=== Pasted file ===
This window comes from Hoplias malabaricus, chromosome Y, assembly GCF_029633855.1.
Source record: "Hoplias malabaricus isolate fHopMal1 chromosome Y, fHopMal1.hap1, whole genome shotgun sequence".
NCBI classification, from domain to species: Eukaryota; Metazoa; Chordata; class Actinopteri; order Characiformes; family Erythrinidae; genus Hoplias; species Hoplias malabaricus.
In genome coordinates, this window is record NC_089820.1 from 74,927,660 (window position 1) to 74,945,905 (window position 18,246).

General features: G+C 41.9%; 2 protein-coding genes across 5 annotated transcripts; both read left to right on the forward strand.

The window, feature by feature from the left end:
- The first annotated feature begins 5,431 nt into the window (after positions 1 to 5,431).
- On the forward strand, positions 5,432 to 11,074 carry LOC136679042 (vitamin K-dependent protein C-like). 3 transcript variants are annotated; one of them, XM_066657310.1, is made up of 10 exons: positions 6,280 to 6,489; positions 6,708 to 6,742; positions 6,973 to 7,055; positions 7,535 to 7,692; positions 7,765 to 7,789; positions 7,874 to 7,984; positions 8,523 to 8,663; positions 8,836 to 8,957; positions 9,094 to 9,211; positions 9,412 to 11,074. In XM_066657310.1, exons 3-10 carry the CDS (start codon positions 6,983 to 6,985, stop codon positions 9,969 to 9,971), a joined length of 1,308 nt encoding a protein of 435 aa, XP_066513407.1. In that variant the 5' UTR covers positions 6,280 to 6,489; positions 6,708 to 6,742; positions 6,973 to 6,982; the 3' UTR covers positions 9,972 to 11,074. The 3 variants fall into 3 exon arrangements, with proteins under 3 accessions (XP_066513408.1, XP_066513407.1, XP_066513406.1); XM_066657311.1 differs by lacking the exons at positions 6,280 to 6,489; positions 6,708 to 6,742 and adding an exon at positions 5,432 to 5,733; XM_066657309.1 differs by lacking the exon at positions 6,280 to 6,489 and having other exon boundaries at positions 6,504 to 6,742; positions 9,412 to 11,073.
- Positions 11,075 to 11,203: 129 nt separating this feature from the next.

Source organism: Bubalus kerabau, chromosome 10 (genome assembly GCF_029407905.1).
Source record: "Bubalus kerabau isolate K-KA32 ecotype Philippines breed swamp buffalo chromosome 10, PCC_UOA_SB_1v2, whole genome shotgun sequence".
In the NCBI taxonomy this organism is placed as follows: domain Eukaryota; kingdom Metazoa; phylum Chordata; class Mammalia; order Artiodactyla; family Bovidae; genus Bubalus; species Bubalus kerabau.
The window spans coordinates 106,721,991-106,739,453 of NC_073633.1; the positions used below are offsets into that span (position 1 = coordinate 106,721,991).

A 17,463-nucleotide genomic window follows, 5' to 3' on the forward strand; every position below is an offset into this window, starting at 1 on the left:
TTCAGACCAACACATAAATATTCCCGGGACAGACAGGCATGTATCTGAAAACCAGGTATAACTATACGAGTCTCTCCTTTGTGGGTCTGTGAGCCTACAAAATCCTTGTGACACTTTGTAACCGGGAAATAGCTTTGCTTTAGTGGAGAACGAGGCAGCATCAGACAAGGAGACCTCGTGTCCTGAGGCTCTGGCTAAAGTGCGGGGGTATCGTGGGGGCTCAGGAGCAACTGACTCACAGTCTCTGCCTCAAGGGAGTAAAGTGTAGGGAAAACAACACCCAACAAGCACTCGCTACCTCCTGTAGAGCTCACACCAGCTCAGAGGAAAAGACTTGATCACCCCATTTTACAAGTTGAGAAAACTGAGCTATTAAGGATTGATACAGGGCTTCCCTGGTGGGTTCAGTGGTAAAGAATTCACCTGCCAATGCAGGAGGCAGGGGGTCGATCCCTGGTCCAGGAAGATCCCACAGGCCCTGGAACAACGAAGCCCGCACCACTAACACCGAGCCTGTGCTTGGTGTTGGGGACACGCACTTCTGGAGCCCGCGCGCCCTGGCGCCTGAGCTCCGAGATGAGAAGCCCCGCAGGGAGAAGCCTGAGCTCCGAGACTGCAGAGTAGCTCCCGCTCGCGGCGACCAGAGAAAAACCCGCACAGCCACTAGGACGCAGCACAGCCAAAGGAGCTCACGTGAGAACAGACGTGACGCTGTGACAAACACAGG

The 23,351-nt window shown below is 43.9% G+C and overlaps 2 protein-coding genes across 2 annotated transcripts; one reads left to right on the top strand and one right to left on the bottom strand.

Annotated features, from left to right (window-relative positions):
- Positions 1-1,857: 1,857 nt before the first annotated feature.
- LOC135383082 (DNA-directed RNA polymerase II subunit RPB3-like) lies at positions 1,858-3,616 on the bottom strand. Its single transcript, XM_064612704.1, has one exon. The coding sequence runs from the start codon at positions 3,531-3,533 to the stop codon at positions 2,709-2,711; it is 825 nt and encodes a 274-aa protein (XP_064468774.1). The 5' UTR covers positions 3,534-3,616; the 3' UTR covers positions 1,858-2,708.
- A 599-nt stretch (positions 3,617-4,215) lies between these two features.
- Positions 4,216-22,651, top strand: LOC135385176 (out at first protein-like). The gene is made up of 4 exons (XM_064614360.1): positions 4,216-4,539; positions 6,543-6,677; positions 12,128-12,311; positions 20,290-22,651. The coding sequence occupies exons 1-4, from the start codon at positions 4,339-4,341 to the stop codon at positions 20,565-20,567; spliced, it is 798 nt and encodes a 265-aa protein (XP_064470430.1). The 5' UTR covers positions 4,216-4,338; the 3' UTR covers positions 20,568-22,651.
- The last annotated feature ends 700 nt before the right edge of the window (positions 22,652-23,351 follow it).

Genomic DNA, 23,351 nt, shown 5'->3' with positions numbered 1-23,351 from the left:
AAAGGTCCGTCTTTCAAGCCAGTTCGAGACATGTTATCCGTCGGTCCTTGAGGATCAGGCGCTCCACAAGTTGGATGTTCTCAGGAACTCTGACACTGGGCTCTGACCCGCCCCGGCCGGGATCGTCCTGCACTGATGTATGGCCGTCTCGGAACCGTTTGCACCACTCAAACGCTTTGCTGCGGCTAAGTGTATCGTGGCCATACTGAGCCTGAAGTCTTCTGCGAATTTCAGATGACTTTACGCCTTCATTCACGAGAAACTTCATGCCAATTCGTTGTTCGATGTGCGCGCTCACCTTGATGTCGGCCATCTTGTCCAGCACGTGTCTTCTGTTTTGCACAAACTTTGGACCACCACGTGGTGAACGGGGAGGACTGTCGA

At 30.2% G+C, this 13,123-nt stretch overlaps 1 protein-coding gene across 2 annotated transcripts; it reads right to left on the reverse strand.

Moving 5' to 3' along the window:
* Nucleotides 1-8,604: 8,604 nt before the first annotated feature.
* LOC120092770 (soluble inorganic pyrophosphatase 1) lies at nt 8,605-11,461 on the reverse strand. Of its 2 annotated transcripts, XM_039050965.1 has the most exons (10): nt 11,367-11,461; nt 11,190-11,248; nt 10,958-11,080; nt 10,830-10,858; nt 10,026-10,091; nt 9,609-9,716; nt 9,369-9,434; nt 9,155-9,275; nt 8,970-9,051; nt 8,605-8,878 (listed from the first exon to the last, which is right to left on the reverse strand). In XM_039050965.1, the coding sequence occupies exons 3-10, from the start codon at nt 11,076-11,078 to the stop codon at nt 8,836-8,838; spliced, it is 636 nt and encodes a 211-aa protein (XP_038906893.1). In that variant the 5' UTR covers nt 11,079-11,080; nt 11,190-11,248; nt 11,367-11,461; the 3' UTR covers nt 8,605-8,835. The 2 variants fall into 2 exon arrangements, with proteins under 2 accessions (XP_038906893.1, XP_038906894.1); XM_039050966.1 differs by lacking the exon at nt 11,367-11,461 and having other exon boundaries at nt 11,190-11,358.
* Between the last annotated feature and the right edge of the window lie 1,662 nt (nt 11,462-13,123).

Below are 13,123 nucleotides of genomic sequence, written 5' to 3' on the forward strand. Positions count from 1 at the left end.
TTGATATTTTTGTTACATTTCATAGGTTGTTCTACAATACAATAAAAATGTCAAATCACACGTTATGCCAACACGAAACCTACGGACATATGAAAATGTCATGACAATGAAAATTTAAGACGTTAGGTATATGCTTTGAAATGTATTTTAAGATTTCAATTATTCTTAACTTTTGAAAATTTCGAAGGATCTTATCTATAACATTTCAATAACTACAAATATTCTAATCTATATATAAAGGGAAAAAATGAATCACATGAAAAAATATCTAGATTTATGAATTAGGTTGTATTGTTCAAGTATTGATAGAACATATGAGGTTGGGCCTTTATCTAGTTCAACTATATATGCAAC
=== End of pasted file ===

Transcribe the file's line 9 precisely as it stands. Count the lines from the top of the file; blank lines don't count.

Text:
- Positions 11,075 to 11,203: 129 nt separating this feature from the next.